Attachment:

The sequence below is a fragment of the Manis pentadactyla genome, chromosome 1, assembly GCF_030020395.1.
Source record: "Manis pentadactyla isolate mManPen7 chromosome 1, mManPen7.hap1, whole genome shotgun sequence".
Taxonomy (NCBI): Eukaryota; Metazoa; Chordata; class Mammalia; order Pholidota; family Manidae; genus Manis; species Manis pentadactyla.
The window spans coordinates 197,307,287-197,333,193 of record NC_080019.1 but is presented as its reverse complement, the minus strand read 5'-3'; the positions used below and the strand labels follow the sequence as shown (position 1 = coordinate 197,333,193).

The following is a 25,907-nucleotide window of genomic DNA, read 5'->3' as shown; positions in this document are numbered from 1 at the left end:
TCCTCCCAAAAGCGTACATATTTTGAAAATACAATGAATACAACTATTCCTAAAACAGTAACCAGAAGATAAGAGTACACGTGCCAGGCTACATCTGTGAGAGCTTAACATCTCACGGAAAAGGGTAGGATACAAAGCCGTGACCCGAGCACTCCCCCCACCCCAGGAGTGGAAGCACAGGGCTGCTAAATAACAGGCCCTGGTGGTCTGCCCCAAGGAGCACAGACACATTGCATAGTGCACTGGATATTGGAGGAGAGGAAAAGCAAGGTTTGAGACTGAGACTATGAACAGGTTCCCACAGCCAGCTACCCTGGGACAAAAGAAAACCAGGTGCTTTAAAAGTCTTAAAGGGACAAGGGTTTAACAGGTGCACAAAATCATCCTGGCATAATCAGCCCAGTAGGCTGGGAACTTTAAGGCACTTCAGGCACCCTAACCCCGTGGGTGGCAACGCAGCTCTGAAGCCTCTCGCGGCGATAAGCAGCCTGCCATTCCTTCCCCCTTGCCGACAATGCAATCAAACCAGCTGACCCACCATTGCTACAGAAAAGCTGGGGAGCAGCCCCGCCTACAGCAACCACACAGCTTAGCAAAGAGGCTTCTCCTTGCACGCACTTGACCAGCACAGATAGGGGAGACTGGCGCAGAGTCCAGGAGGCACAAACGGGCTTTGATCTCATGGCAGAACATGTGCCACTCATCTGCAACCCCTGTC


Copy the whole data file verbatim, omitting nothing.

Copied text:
The sequence below is a fragment of the Manis pentadactyla genome, chromosome 1, assembly GCF_030020395.1.
Source record: "Manis pentadactyla isolate mManPen7 chromosome 1, mManPen7.hap1, whole genome shotgun sequence".
Taxonomy (NCBI): Eukaryota; Metazoa; Chordata; class Mammalia; order Pholidota; family Manidae; genus Manis; species Manis pentadactyla.
The window spans coordinates 197,307,287-197,333,193 of record NC_080019.1 but is presented as its reverse complement, the minus strand read 5'-3'; the positions used below and the strand labels follow the sequence as shown (position 1 = coordinate 197,333,193).

The following is a 25,907-nucleotide window of genomic DNA, read 5'->3' as shown; positions in this document are numbered from 1 at the left end:
TCCTCCCAAAAGCGTACATATTTTGAAAATACAATGAATACAACTATTCCTAAAACAGTAACCAGAAGATAAGAGTACACGTGCCAGGCTACATCTGTGAGAGCTTAACATCTCACGGAAAAGGGTAGGATACAAAGCCGTGACCCGAGCACTCCCCCCACCCCAGGAGTGGAAGCACAGGGCTGCTAAATAACAGGCCCTGGTGGTCTGCCCCAAGGAGCACAGACACATTGCATAGTGCACTGGATATTGGAGGAGAGGAAAAGCAAGGTTTGAGACTGAGACTATGAACAGGTTCCCACAGCCAGCTACCCTGGGACAAAAGAAAACCAGGTGCTTTAAAAGTCTTAAAGGGACAAGGGTTTAACAGGTGCACAAAATCATCCTGGCATAATCAGCCCAGTAGGCTGGGAACTTTAAGGCACTTCAGGCACCCTAACCCCGTGGGTGGCAACGCAGCTCTGAAGCCTCTCGCGGCGATAAGCAGCCTGCCATTCCTTCCCCCTTGCCGACAATGCAATCAAACCAGCTGACCCACCATTGCTACAGAAAAGCTGGGGAGCAGCCCCGCCTACAGCAACCACACAGCTTAGCAAAGAGGCTTCTCCTTGCACGCACTTGACCAGCACAGATAGGGGAGACTGGCGCAGAGTCCAGGAGGCACAAACGGGCTTTGATCTCATGGCAGAACATGTGCCACTCATCTGCAACCCCTGTC